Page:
Twenty-three bodies were recovered on Sunday after a small plane crashed on takeoff into a densely populated area of the city of Goma in the Democratic Republic of Congo, rescue workers said.
“We are up to 23 bodies now,” Goma rescue service coordinator Joseph Makundi told AFP.
The dead are believed to include all those on board the plane as well as people on the ground.
Images from the scene showed plumes of black smoke and flames apparently from the burning plane as locals looked on.
Rescue workers were also seen combing through the plane’s burned-out fuselage.
Goma airport official Richard Mangolopa told AFP no survivors were expected from the disaster.
The Dornier-228 aircraft had been headed for the city of Beni, 350 kilometres (220 miles) north of Goma when it went down in a residential area near the airport in the east of the country.
“There were 17 passengers on board and two crew members. It took off around 9-9:10am (0700 GMT),” Busy Bee airline staff member Heritier Said Mamadou said.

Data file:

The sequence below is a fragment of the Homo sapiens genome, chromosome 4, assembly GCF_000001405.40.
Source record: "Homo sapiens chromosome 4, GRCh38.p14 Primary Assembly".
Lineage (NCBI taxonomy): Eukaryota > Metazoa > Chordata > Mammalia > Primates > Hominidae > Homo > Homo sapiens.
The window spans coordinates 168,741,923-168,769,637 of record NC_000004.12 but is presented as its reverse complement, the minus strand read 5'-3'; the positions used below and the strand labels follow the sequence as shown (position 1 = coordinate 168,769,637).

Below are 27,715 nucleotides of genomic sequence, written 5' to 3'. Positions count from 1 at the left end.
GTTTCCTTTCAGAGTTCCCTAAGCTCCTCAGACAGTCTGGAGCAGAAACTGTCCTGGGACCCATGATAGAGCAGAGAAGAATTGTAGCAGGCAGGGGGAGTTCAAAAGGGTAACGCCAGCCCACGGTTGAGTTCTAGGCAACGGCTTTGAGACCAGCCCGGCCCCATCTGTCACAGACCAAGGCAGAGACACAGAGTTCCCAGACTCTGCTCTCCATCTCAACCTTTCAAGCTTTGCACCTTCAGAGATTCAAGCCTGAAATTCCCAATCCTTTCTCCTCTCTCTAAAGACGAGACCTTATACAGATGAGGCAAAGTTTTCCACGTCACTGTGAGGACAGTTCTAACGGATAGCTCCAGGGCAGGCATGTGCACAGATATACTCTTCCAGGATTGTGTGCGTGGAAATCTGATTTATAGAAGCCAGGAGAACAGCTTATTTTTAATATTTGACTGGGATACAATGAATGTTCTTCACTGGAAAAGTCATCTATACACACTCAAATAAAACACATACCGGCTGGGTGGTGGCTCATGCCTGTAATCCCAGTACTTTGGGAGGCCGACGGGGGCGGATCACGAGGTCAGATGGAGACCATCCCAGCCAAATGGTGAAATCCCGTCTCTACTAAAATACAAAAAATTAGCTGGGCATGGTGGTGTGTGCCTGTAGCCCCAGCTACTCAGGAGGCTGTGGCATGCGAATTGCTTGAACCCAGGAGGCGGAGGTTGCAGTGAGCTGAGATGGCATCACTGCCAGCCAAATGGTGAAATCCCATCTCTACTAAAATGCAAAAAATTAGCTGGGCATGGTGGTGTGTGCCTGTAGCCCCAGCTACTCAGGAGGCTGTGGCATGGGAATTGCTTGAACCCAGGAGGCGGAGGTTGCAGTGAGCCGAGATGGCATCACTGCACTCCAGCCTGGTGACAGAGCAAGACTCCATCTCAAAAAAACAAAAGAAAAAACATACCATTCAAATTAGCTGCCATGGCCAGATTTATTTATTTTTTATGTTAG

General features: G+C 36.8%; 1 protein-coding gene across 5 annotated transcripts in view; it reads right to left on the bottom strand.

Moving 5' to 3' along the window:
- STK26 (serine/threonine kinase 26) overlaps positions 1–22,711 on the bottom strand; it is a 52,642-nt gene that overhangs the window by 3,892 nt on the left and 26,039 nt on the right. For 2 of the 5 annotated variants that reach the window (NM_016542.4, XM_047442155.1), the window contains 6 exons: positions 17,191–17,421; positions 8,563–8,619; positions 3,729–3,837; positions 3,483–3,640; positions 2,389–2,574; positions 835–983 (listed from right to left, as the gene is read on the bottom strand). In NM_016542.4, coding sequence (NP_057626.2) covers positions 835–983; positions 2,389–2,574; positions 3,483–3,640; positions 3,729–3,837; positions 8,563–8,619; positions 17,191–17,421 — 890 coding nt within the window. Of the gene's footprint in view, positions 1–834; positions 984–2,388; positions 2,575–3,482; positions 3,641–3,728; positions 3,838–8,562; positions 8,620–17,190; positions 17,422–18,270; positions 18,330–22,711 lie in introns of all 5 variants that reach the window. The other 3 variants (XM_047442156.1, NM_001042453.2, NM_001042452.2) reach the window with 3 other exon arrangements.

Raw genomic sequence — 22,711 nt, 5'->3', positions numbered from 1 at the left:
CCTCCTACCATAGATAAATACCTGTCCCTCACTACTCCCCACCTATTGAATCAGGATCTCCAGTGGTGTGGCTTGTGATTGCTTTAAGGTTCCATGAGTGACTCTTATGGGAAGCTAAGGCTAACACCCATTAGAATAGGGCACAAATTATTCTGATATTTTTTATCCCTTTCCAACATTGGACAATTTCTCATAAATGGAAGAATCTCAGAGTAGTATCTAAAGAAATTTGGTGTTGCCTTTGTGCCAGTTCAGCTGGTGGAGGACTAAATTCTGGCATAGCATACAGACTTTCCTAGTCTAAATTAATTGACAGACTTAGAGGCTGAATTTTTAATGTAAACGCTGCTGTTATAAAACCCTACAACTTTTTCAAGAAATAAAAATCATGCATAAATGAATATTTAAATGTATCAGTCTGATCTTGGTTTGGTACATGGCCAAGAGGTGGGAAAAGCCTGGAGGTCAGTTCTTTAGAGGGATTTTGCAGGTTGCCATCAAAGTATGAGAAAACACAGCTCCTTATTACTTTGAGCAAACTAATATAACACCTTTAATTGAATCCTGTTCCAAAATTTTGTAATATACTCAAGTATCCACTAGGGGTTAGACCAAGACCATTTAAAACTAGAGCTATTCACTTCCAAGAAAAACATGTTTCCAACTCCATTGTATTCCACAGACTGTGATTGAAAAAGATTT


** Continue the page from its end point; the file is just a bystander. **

Busy Bee, a recently established company, has three planes serving routes in the North Kivu province.
One of the company’s maintenance workers at the site quoted by news site actualite.cd blamed a “technical problem”.
The precise number of casualties on the plane and on the ground was not yet known.
The UN mission deployed in DR Congo, MONUSCO, sent two fire engines to support local rescue services.
Aircraft accidents are common in the vast, conflict-wracked central African country, in particular involving Antanov planes.
Last month an Antonov 72 cargo plane that was providing logistical assistance for a trip by DR Congo President Felix Tshisekedi and carrying eight crew and passengers went missing after taking off from Goma. In September 2017, an Antonov cargo plane chartered by the army crashed near the capital Kinshasa, killing all 12 people on board. The country’s deadliest Antonov disaster was in January 1996 when an overloaded plane overshot the runway in Kinshasa and crashed into a popular market, killing hundreds on the ground.
Goma is the capital of North Kivu province. Beni, the plane’s destination has been at the epicentre of an Ebola outbreak that has killed more than 2,000 people in the last year. —AFP